Egenis seminar with Dr Omri Tal: 'Lewontin's Fallacy Revisited: Keep it simple, but not too simple'
SpeakersDr Omri Tal, LSE
Egenis,Byrne House,University of Exeter,St Germans Road,Exeter, EX4 4PJ
Room no: GF7
Time: 3:30 - 5.00pm
In a highly-cited paper the Cambridge genetic statistician AWF Edwards has provided a clear explanation of the effect of additional markers on classification accuracy, by use of a very simple model (Edwards, 2003). This model formed part of his critique of Lewontin's (1972) inferences from analysis of variation across populations. Edwards' key message was that, (a) while within-population variation is indeed greater than between-population variation, as demonstrated by differentiation measures in human populations, (b) this has only little bearing on the potential for classification of individuals to their origin population, since differentiation and diversity measures are effectively single-locus while classification power improves with additional loci. Edwards had famously referred to the argument from analysis of variation as "Lewontin's Fallacy", stressing that "there is nothing wrong with Lewontin's statistical analysis of variation, only with the belief that it is relevant to classification."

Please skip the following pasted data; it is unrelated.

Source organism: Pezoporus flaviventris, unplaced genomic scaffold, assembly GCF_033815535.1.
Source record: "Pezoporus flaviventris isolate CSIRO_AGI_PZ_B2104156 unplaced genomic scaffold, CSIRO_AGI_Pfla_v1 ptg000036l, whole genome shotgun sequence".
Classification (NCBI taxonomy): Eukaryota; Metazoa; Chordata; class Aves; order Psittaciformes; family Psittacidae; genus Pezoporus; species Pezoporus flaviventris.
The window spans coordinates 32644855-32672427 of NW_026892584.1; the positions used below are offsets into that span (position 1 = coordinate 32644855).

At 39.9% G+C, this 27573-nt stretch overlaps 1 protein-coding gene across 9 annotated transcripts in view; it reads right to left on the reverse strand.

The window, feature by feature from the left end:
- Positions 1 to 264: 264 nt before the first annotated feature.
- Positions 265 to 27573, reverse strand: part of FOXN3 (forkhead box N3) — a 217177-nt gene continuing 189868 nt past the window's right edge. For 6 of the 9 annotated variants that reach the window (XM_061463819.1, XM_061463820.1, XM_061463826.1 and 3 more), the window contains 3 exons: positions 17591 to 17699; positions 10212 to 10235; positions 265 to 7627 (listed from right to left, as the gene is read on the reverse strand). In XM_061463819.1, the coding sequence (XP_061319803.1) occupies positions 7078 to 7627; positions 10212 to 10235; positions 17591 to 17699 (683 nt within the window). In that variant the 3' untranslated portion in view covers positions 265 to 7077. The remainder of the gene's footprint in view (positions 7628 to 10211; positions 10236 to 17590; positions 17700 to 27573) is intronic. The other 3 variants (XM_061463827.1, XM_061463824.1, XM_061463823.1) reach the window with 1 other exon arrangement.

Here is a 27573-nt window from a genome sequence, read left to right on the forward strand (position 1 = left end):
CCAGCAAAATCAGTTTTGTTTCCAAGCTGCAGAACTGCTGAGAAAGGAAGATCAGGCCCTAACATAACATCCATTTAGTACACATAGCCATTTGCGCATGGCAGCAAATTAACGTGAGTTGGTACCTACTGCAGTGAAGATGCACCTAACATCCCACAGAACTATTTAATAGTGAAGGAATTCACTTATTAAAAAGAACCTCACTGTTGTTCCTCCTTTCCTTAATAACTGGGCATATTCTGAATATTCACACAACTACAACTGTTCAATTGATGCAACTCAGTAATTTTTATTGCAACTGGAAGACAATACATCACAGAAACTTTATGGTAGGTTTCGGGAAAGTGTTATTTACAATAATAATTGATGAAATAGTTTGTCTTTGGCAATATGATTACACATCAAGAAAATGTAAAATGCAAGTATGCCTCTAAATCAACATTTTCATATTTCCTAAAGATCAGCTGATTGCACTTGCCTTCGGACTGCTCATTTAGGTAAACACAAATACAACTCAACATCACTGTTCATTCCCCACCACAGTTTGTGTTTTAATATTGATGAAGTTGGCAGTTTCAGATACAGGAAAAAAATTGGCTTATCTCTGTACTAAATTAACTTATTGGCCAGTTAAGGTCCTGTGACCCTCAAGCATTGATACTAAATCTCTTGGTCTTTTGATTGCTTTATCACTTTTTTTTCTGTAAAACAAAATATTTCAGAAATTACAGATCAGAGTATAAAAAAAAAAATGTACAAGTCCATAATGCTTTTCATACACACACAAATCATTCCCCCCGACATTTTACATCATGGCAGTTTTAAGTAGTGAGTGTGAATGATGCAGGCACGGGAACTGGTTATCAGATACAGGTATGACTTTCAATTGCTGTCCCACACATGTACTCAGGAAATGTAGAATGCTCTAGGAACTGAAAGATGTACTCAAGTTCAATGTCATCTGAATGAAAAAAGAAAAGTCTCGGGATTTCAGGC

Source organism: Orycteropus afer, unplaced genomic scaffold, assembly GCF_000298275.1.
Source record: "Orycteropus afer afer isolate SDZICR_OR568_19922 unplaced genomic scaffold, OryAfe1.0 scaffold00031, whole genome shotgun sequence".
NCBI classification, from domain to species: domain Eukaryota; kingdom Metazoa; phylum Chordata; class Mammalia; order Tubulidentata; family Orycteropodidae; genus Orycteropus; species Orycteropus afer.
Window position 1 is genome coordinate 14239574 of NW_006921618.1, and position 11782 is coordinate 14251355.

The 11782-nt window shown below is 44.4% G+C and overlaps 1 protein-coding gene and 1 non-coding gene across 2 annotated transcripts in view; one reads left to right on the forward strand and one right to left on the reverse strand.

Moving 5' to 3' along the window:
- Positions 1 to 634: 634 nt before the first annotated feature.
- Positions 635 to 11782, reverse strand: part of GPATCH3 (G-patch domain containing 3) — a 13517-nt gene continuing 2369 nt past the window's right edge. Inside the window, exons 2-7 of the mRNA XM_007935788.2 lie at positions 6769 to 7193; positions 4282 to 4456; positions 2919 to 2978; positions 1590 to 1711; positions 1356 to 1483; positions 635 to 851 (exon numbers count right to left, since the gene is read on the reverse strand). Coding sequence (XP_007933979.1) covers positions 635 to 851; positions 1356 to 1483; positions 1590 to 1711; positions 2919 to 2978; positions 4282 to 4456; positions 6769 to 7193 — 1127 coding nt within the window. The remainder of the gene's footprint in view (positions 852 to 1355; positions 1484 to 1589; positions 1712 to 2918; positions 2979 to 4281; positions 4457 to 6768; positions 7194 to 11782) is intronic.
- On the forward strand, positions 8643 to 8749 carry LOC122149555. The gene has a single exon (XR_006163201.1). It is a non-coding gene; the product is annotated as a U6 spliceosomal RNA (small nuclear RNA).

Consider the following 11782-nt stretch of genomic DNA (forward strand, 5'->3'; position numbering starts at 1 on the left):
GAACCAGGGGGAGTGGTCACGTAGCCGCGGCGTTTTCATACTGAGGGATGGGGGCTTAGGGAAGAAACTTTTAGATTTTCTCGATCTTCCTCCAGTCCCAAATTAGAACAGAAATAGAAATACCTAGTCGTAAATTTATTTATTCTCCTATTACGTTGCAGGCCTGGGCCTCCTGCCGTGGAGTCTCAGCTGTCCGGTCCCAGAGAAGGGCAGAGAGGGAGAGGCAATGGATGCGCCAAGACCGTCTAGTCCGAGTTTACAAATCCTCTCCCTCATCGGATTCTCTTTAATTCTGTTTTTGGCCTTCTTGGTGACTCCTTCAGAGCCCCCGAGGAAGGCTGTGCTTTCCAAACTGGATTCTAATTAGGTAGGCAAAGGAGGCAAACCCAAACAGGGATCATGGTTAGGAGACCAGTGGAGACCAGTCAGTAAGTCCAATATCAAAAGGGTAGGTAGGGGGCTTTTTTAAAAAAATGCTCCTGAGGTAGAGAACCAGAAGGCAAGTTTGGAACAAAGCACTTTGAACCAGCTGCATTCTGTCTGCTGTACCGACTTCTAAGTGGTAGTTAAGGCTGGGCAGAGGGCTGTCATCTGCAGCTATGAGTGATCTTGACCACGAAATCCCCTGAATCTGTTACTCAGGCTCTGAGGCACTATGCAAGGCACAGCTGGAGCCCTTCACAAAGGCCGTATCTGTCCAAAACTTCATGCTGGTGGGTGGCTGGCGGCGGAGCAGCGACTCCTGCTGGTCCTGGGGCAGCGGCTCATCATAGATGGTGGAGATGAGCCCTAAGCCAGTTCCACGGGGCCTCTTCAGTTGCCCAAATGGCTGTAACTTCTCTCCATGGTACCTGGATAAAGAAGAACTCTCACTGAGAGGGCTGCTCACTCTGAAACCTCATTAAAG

My talk will focus on the merits and pitfalls of Edwards' oversimplified model: while the model may lead to a correct general conclusion and provide some insight, its underlying assumptions may be too superficial to reflect real state of nature. I also show why the explanation for the effect of multiple loci is misguided (and has confused both philosophers and biologists). The potential for classification arises not due to 'correlation of allele frequencies across loci' as is often claimed, following Edwards, but from themultidimensional nature of genetic data.